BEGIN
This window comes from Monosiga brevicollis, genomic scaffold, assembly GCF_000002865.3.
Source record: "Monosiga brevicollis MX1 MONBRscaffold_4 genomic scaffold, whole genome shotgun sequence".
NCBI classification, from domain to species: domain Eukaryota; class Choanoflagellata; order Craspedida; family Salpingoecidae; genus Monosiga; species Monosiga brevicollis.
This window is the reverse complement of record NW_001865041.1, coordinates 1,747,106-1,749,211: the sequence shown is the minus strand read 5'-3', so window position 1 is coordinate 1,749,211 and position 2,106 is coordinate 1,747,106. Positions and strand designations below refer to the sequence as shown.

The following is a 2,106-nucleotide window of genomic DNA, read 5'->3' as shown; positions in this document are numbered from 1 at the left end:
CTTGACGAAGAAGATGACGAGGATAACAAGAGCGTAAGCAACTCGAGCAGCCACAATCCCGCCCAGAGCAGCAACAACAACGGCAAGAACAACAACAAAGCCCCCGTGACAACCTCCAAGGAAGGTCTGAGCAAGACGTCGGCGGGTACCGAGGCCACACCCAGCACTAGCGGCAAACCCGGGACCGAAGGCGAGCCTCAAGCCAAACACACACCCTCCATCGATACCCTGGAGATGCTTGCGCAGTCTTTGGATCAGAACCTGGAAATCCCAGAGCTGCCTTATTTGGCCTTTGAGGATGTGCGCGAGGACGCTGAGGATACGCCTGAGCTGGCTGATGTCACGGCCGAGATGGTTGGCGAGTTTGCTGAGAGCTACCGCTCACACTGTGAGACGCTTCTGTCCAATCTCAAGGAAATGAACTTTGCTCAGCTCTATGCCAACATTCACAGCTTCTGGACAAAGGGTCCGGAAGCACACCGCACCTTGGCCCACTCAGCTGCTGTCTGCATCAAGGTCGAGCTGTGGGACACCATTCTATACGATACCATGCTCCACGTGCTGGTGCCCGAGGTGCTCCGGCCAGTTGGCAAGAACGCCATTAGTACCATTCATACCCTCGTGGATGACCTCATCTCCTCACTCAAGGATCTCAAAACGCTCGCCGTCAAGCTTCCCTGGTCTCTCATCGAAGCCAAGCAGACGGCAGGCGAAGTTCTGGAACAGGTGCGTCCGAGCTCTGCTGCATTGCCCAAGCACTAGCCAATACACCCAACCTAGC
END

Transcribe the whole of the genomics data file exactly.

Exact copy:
This window comes from Monosiga brevicollis, genomic scaffold, assembly GCF_000002865.3.
Source record: "Monosiga brevicollis MX1 MONBRscaffold_4 genomic scaffold, whole genome shotgun sequence".
NCBI classification, from domain to species: domain Eukaryota; class Choanoflagellata; order Craspedida; family Salpingoecidae; genus Monosiga; species Monosiga brevicollis.
This window is the reverse complement of record NW_001865041.1, coordinates 1,747,106-1,749,211: the sequence shown is the minus strand read 5'-3', so window position 1 is coordinate 1,749,211 and position 2,106 is coordinate 1,747,106. Positions and strand designations below refer to the sequence as shown.

The following is a 2,106-nucleotide window of genomic DNA, read 5'->3' as shown; positions in this document are numbered from 1 at the left end:
CTTGACGAAGAAGATGACGAGGATAACAAGAGCGTAAGCAACTCGAGCAGCCACAATCCCGCCCAGAGCAGCAACAACAACGGCAAGAACAACAACAAAGCCCCCGTGACAACCTCCAAGGAAGGTCTGAGCAAGACGTCGGCGGGTACCGAGGCCACACCCAGCACTAGCGGCAAACCCGGGACCGAAGGCGAGCCTCAAGCCAAACACACACCCTCCATCGATACCCTGGAGATGCTTGCGCAGTCTTTGGATCAGAACCTGGAAATCCCAGAGCTGCCTTATTTGGCCTTTGAGGATGTGCGCGAGGACGCTGAGGATACGCCTGAGCTGGCTGATGTCACGGCCGAGATGGTTGGCGAGTTTGCTGAGAGCTACCGCTCACACTGTGAGACGCTTCTGTCCAATCTCAAGGAAATGAACTTTGCTCAGCTCTATGCCAACATTCACAGCTTCTGGACAAAGGGTCCGGAAGCACACCGCACCTTGGCCCACTCAGCTGCTGTCTGCATCAAGGTCGAGCTGTGGGACACCATTCTATACGATACCATGCTCCACGTGCTGGTGCCCGAGGTGCTCCGGCCAGTTGGCAAGAACGCCATTAGTACCATTCATACCCTCGTGGATGACCTCATCTCCTCACTCAAGGATCTCAAAACGCTCGCCGTCAAGCTTCCCTGGTCTCTCATCGAAGCCAAGCAGACGGCAGGCGAAGTTCTGGAACAGGTGCGTCCGAGCTCTGCTGCATTGCCCAAGCACTAGCCAATACACCCAACCTAGC